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Improving Toronto transit key to area development: report

TORONTO – A new report says the Toronto area has made solid economic gains in recent years, but many challenges lie ahead, particularly in the areas of transit, gridlock and deteriorating infrastructure.

With deficit-ridden governments reluctant to spend money, an aging population and an overvalued housing market, the report says continuing economic success “will not be easy.”

It says a regional focus on transit should be a priority for local municipalities.

The report written by TD Bank Economists Derek Burleton and Sonya Gulati at the request of The Greater Toronto CivicAction Alliance looked at the region’s recent economic past and created a long term assessment of the future.

To drive development in an economically uncertain time, the report says the municipalities in the Greater Toronto Area and the city of Hamilton need to work together to increase the region’s lagging productivity.

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The report was released Thursday to help frame discussions at a CivicAction forum being held next week.

“The best chance of success is likely to revolve around finding areas of common challenge across the region,” the report said. One area “that stands out in our view…is the need to transform the Toronto region’s transit and road system from disadvantage into significant advantage.”

A Toronto Region Board of Trade report has said traffic gridlock costs the city $6 billion in lost productivity every year.

Improving transit “seems to be one of the consensuses across the region,” report co-author Derek Burleton said in a telephone interview.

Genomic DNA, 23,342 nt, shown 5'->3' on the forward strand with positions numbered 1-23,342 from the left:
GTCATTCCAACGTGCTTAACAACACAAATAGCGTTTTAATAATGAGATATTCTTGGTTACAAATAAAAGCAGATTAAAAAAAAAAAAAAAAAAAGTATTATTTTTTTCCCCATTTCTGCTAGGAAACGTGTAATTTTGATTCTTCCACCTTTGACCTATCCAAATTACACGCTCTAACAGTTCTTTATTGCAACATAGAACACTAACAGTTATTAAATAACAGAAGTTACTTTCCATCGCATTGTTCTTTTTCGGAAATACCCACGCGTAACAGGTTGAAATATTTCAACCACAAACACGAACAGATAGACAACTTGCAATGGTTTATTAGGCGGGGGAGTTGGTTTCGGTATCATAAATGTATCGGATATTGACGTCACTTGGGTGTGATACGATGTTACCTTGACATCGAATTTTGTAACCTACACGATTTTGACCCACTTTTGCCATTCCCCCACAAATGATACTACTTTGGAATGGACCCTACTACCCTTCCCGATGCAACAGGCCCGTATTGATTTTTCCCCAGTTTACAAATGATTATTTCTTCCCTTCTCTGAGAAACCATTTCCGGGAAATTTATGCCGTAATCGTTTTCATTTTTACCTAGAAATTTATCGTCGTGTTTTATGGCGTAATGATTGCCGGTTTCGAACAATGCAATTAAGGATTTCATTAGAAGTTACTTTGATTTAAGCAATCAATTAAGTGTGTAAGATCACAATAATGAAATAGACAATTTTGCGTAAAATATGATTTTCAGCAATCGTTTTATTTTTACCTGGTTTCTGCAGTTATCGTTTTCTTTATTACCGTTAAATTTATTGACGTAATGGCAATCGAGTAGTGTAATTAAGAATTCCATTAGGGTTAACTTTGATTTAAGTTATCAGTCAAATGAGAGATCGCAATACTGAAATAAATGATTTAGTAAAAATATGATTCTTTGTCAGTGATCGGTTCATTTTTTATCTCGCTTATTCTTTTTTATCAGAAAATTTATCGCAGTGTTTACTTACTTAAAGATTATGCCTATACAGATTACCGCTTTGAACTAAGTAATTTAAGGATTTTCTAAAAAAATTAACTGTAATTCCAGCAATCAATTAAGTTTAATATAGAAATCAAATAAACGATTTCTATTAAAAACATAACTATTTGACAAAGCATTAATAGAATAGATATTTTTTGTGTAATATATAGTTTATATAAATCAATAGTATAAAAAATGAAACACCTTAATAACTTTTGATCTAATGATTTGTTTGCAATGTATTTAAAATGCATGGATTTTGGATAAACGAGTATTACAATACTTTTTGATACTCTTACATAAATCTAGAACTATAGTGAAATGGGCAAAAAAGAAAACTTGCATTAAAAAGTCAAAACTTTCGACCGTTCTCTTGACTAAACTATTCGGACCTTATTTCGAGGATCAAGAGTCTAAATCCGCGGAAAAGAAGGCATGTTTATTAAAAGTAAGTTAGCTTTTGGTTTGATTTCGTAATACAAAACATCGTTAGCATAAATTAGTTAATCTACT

He acknowledged it can be difficult to get different municipalities to work together, but pointed out that co-operation exists in other city regions that have performed well.

“If one has the mindset of importance, it can be done,” he said.

The report goes on to address the need for new revenue tools to pay for expanded public transit and infrastructure.

It supports increased private-public partnerships, since “society’s needs far outstrip government’s ability to pay.”

But when governments need new revenue tools, the report supports road pricing and a regional sales tax as the best options for funding new transit infrastructure.

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“These revenue-raising options would help fund the necessary services and would not result in a loss of competitiveness for businesses and residents in the region,” it said.

“There is no perfect revenue tool,” said Burleton, but the “region needs to consider new tools and balance the impact on the economy. Road pricing is efficient – the person paying the tax directly benefits from it.”

He also noted that a regional sales tax “is less detrimental” to economic growth than other prospects such as income tax or a land transfer tax.

The governing Liberals have stressed the need for new tools to raise $2 billion annually to improve transit, though they haven’t specified what those will be.

Premier Kathleen Wynne hinted in an interview with The Canadian Press today that she won’t rely on property taxes for the funds.

Others, including the provincial transit authority Metrolinx, have suggested measures such as highway tolls, a hike in the sales tax and a half-cent-a-litre tax on gasoline.

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